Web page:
- - - - Exceptions:
    - - - - - 1. When such materials are installed in concealed spaces, the flame-spread and smoke-developed limitations do not apply to the facings, provided that the facing is installed in substantial contact with the unexposed surface of the ceiling, floor or wall finish.
    - - - - - 2. Cellulose loose-fill insulation, which is not spray applied, complying with the requirements of Section R316.3, shall only be required to meet the smoke developed index of not more than 450.

    Those cardboard baffles need to be tested and approved as meeting ASTM E 84, which would include an application of some treatment if the cardboard did not meet the requirements without the treatment. Either way, they should be marked as meeting ASTM E 84, and if treated, marked as treated meeting ASTM E 84.


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    Default Re: Pre-Drywall

    Gotta disagree on this one. This is not insulation material.


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    Default Re: Pre-Drywall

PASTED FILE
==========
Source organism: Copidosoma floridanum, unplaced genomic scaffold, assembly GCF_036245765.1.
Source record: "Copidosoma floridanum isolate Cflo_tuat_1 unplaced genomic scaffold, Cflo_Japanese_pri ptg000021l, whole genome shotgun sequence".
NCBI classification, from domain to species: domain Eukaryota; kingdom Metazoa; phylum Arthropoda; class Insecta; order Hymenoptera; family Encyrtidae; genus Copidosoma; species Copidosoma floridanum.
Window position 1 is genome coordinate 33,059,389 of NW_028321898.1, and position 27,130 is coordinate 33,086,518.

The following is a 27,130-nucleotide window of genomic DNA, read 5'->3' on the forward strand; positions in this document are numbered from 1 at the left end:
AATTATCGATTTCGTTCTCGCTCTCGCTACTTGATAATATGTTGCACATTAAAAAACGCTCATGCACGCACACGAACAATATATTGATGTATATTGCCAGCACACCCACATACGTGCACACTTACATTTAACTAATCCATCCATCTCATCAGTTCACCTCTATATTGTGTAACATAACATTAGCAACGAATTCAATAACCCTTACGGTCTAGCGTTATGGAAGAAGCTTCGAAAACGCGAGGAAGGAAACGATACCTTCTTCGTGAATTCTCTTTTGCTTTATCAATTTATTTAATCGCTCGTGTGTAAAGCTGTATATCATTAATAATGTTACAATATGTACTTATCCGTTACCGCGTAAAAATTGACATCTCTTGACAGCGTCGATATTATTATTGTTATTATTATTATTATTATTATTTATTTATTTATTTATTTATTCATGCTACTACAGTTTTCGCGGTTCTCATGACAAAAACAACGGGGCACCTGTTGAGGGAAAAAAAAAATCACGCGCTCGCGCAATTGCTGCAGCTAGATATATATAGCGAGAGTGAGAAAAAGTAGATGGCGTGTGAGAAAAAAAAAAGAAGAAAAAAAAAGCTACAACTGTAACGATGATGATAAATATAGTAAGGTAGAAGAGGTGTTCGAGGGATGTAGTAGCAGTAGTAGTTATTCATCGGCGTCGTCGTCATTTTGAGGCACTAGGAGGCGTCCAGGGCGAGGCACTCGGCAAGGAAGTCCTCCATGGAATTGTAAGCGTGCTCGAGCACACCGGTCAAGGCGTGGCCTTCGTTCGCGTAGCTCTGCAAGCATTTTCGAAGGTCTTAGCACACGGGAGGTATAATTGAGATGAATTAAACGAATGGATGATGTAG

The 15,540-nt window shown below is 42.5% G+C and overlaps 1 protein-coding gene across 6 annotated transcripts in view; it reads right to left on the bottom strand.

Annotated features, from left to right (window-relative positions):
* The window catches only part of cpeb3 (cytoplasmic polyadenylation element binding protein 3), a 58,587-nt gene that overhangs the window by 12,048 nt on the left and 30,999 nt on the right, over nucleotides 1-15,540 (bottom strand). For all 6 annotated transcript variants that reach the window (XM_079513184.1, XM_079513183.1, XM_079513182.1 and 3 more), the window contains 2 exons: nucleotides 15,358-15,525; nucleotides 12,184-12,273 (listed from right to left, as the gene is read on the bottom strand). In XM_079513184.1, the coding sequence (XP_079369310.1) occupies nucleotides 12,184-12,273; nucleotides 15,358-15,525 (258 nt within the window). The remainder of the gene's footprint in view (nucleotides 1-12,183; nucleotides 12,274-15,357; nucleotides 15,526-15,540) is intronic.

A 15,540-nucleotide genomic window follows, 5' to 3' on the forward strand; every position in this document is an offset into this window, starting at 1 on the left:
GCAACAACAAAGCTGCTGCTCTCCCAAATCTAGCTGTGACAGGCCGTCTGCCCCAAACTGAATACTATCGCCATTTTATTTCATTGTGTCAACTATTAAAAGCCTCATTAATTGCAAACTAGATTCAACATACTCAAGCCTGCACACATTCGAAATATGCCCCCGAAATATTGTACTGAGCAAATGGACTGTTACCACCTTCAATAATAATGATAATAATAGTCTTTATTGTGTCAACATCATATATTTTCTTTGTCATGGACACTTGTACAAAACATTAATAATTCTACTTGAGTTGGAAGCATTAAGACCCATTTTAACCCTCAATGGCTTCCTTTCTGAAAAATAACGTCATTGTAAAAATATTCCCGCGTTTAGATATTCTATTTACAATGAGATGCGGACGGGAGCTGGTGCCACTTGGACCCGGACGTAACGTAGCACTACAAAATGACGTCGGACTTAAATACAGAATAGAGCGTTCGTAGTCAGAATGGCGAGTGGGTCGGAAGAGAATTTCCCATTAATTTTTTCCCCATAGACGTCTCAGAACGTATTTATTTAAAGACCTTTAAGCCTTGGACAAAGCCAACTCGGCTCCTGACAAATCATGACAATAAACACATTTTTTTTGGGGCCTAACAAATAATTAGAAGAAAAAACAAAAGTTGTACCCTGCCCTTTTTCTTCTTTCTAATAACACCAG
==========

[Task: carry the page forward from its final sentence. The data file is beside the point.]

How do those cardboard baffles hold up down there? I haven't seen them up around our way. Don't they get soggy before too long?


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    Default Re: Pre-Drywall

    Haven't seen any cardboard....only plastic.


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    Default Re: Pre-Drywall

    Quote Originally Posted by Wayne Carlisle View Post
    Gotta disagree on this one. This is not insulation material.
    Wayne,

    They are "insulation material" just as much as the paper facing is and which must meet the same requirements. They are "part of" the insulation system installation.

    Quote Originally Posted by archivoyeur View Post
    How do those cardboard baffles hold up down there? I haven't seen them up around our way. Don't they get soggy before too long?
    The only time I have seen them wet is after hurricanes, but normally those are blown into the center of the attic right away, where they stay dry.